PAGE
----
Date of Award:


Document Type:


Degree Name:

Master of Education (MEd)


School of Teacher Education and Leadership

Committee Chair(s)

E. A. Jacobsen


E. A. Jacobsen


John C. Carlisle


Wallace J. Vickers


Evan B. Murray


David R. Stone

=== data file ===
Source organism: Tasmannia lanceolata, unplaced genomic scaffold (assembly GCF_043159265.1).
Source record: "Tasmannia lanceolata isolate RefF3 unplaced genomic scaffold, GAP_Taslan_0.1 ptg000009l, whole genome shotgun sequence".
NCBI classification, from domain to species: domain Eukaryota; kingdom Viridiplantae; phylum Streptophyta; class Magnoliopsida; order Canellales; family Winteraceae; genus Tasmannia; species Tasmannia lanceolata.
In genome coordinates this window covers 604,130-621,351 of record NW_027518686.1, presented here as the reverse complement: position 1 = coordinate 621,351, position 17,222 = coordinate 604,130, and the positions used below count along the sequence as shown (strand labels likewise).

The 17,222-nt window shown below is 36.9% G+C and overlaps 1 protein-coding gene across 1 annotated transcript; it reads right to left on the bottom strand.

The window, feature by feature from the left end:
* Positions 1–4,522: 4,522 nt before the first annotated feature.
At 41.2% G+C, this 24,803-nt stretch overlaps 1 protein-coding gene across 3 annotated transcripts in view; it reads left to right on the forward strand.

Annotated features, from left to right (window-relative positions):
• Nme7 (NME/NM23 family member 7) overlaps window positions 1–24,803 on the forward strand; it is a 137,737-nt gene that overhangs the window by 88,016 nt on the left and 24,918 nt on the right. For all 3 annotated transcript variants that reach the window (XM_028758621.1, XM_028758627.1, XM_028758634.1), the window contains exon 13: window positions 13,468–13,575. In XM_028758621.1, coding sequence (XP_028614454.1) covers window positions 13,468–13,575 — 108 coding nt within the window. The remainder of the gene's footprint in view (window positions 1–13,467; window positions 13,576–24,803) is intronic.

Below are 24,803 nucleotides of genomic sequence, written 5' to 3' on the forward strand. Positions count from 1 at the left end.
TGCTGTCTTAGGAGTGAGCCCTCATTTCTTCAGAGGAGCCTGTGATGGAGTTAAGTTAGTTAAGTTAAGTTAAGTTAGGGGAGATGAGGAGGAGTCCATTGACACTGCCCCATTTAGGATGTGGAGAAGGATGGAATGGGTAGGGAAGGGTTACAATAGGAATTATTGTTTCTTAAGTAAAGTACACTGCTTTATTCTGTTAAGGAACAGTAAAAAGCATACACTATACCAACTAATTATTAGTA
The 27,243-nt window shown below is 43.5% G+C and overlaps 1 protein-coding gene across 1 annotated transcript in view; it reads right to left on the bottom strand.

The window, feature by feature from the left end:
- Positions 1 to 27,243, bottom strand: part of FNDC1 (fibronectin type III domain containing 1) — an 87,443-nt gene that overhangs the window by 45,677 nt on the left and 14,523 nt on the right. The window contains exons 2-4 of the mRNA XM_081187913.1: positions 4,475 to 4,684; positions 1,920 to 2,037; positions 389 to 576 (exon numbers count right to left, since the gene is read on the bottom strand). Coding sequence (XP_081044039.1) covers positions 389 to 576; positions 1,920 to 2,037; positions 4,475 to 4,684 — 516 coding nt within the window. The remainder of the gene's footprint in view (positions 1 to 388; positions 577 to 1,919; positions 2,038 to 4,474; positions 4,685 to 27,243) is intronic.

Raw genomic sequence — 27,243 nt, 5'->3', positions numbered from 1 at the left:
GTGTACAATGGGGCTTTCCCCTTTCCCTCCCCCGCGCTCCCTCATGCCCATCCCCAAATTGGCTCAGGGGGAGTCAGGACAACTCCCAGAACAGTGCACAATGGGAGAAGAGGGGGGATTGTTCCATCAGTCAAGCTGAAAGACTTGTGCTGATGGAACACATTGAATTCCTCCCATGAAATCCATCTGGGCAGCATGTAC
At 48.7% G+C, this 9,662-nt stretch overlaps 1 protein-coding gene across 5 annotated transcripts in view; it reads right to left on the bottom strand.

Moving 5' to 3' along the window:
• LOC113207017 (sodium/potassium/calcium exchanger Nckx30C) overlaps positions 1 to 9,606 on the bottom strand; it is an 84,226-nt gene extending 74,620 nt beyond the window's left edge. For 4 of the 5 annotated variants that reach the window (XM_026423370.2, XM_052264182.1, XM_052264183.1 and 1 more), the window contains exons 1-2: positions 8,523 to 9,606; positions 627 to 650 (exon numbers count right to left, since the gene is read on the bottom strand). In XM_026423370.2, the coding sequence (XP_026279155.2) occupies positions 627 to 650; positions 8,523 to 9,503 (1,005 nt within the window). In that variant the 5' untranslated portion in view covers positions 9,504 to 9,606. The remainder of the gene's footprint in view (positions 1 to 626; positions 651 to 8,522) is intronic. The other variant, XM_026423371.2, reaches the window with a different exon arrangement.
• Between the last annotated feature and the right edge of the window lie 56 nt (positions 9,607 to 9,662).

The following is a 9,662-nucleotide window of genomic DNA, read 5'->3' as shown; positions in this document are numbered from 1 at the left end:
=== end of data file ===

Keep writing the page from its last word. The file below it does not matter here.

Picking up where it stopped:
Supervision of instruction, in the schools of the United States, has developed through a long and arduous process to the position where it is today considered by our leading educators to be a vital part of the educational system. It has been used in varying degrees of intensity as a tool in helping education to achieve its goals, but seldom has it been utilized so energetically and. so skillfully as to produce the best possible results. There is considerable evidence, that supervision, with its resultant beneficial eftects, has been applied leas vigorously in the secondary schools than it has in the elementary schools. For this reason the present study is concerned with obtaining objective information about the present status of supervision in the high schools of Utah. It is the modern view that supervision, to be most effective, must be carried on in a democratic, cooperative manner, with all parties concerned contributing to its success to the best of their abilities. Consistent with this view, in the present study the high school teachers of the state of Utah will be asked to contribute to the understanding of supervisory problems by indicating what their supervisory needs are and what is being done by supervisory personnel to meet these needs. The purpose of this study is actually three-told, first, to discover the teaching activities in which Utah high school teachers feel they need supervisory help; second, to discover whether teacher needs are being met; and third, if the needs are being met, to discover by what method.